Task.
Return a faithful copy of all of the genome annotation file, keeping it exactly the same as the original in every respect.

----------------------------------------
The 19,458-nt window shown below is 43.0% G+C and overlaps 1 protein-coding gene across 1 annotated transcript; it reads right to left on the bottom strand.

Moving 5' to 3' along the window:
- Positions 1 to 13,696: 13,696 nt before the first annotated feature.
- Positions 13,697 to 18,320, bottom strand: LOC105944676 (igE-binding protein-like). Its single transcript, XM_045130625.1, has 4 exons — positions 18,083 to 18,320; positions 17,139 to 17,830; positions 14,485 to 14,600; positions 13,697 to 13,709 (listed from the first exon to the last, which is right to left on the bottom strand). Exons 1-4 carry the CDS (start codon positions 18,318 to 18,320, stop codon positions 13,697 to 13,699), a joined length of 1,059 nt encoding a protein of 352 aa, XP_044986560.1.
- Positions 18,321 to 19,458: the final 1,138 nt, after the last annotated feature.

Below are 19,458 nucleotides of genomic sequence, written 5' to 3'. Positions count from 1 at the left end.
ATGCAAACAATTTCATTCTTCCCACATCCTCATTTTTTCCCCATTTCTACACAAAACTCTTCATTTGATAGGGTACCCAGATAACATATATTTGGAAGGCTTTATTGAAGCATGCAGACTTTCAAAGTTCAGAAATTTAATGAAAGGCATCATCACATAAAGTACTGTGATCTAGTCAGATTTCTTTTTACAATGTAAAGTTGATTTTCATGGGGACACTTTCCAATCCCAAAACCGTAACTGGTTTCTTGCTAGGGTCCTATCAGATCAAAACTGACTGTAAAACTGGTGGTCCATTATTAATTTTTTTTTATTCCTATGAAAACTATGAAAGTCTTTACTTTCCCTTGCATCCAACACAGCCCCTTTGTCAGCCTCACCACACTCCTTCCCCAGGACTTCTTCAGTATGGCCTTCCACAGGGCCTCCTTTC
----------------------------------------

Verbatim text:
The 19,458-nt window shown below is 43.0% G+C and overlaps 1 protein-coding gene across 1 annotated transcript; it reads right to left on the bottom strand.

Moving 5' to 3' along the window:
- Positions 1 to 13,696: 13,696 nt before the first annotated feature.
- Positions 13,697 to 18,320, bottom strand: LOC105944676 (igE-binding protein-like). Its single transcript, XM_045130625.1, has 4 exons — positions 18,083 to 18,320; positions 17,139 to 17,830; positions 14,485 to 14,600; positions 13,697 to 13,709 (listed from the first exon to the last, which is right to left on the bottom strand). Exons 1-4 carry the CDS (start codon positions 18,318 to 18,320, stop codon positions 13,697 to 13,699), a joined length of 1,059 nt encoding a protein of 352 aa, XP_044986560.1.
- Positions 18,321 to 19,458: the final 1,138 nt, after the last annotated feature.

Below are 19,458 nucleotides of genomic sequence, written 5' to 3'. Positions count from 1 at the left end.
ATGCAAACAATTTCATTCTTCCCACATCCTCATTTTTTCCCCATTTCTACACAAAACTCTTCATTTGATAGGGTACCCAGATAACATATATTTGGAAGGCTTTATTGAAGCATGCAGACTTTCAAAGTTCAGAAATTTAATGAAAGGCATCATCACATAAAGTACTGTGATCTAGTCAGATTTCTTTTTACAATGTAAAGTTGATTTTCATGGGGACACTTTCCAATCCCAAAACCGTAACTGGTTTCTTGCTAGGGTCCTATCAGATCAAAACTGACTGTAAAACTGGTGGTCCATTATTAATTTTTTTTTATTCCTATGAAAACTATGAAAGTCTTTACTTTCCCTTGCATCCAACACAGCCCCTTTGTCAGCCTCACCACACTCCTTCCCCAGGACTTCTTCAGTATGGCCTTCCACAGGGCCTCCTTTC